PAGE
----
One Year Later, Women Still Shut Out of Quarter Million Military Jobs

A USAF basic trainee crosses the Horizontal Rope obstacle at the Basic Expeditionary Airman Skills Training site at Joint Base San Antonio-Lackland, Texas, April 8, 2015. (U.S. Air Force photo/Tech. Sgt. Trevor Tiernan)
A USAF basic trainee crosses the Horizontal Rope obstacle at the Basic Expeditionary Airman Skills Training site at Joint Base San Antonio-Lackland, Texas, April 8, 2015. (U.S. Air Force photo/Tech. Sgt. Trevor Tiernan)

Less than a year from an integration deadline, nearly a quarter-million positions remain closed to women in the Army, Air Force, Navy and Marines as of March, along with 25,700 positions still closed to women by the U.S. Special Operations Command, according to Government Accountability Office data.

The four services have opened up 91,000 positions for women since January 2013, when the secretary of defense and the chairman of the Joint Chiefs of Staff rescinded a 1994 rule that prohibited women from being assigned to certain ground combat units.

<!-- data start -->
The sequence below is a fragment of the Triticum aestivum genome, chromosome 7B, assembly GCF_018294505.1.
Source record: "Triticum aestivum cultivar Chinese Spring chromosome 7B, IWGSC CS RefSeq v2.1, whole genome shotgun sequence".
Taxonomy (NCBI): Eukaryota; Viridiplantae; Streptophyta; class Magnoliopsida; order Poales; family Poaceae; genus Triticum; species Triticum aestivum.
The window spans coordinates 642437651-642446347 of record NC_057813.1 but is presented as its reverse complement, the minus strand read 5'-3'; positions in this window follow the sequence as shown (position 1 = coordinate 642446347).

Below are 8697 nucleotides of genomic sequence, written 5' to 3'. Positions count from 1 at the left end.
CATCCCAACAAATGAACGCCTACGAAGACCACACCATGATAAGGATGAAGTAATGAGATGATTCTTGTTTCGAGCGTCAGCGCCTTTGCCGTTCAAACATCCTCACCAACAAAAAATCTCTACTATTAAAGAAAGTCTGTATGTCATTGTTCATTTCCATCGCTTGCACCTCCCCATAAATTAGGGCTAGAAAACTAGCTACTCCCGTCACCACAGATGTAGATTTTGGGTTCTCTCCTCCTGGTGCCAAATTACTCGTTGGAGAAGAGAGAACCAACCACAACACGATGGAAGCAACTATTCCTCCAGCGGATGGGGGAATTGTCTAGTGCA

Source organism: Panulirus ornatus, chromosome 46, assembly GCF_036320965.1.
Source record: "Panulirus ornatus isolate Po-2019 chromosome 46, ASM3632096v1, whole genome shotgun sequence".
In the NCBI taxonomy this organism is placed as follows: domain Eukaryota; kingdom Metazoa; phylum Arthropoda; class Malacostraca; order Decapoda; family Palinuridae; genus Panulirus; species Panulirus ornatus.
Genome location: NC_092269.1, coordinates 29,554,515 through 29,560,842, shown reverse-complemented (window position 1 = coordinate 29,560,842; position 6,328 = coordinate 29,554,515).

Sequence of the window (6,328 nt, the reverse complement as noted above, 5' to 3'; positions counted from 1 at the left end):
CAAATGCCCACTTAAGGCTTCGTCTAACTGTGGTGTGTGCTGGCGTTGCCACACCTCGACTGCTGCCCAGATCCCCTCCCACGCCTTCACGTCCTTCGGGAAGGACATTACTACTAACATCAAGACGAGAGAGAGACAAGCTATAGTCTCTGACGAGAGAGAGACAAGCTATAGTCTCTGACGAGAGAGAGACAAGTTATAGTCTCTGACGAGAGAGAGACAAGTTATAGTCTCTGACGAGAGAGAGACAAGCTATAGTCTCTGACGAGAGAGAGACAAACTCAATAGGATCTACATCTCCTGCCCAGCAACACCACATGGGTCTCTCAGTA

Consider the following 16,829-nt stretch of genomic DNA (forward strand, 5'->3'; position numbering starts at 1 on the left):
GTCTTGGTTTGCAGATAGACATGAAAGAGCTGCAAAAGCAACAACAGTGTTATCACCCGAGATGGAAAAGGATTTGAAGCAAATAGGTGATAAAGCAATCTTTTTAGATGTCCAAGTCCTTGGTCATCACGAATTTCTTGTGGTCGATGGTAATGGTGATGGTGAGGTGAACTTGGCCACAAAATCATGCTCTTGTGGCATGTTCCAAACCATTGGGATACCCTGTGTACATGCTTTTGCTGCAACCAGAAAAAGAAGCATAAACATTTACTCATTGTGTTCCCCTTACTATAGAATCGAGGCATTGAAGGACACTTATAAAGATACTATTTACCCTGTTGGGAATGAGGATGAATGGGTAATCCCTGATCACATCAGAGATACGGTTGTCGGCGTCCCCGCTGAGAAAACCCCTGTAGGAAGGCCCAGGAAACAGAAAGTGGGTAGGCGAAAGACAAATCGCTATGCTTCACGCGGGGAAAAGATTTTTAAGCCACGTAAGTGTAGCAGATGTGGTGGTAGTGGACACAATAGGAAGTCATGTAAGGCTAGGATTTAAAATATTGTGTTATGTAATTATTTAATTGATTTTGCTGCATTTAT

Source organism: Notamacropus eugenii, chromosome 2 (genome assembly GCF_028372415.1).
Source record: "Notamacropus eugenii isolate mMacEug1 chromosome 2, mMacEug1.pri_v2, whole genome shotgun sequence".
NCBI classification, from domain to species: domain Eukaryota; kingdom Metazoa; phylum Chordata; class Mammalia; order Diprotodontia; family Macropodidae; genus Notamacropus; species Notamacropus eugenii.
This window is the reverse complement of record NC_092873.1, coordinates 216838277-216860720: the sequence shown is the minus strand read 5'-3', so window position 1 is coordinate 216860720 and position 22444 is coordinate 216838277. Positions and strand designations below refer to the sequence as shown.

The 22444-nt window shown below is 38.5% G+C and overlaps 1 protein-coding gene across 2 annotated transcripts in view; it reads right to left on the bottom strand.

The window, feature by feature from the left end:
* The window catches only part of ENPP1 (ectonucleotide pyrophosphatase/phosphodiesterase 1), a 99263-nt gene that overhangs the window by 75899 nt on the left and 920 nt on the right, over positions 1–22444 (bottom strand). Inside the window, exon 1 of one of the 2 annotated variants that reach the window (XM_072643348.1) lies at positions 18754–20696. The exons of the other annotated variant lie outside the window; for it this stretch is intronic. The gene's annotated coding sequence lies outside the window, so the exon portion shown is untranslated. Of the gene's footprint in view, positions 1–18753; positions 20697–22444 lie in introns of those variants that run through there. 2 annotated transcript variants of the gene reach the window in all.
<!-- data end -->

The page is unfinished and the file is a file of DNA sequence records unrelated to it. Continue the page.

Regardless of the prohibition, more than 800 women have been wounded and 130 have died while deployed to operations in Iraq and Afghanistan since 2001.

The DOD has required the services to integrate women into the remaining closed positions by the beginning of next year, but the department has no plans to monitor progress after that date, the GAO said.

The services and SOCOM are conducting studies to “identify and mitigate potential integration challenges” in areas such as unit cohesion, women’s health, and facilities modifications, equipment, uniforms and “interest in serving,” the GAO said Monday.

As of May, the Secretary of the Navy was the only military department secretary to recommend an exception to policy to keep positions closed to women on three classes of ships -- frigates, mine countermeasure ships and patrol coastal craft. The Navy said the berths on the ships would need to be retrofitted, but the ships are close enough to decommissioning that it would be an inefficient use of money.

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Women in the Military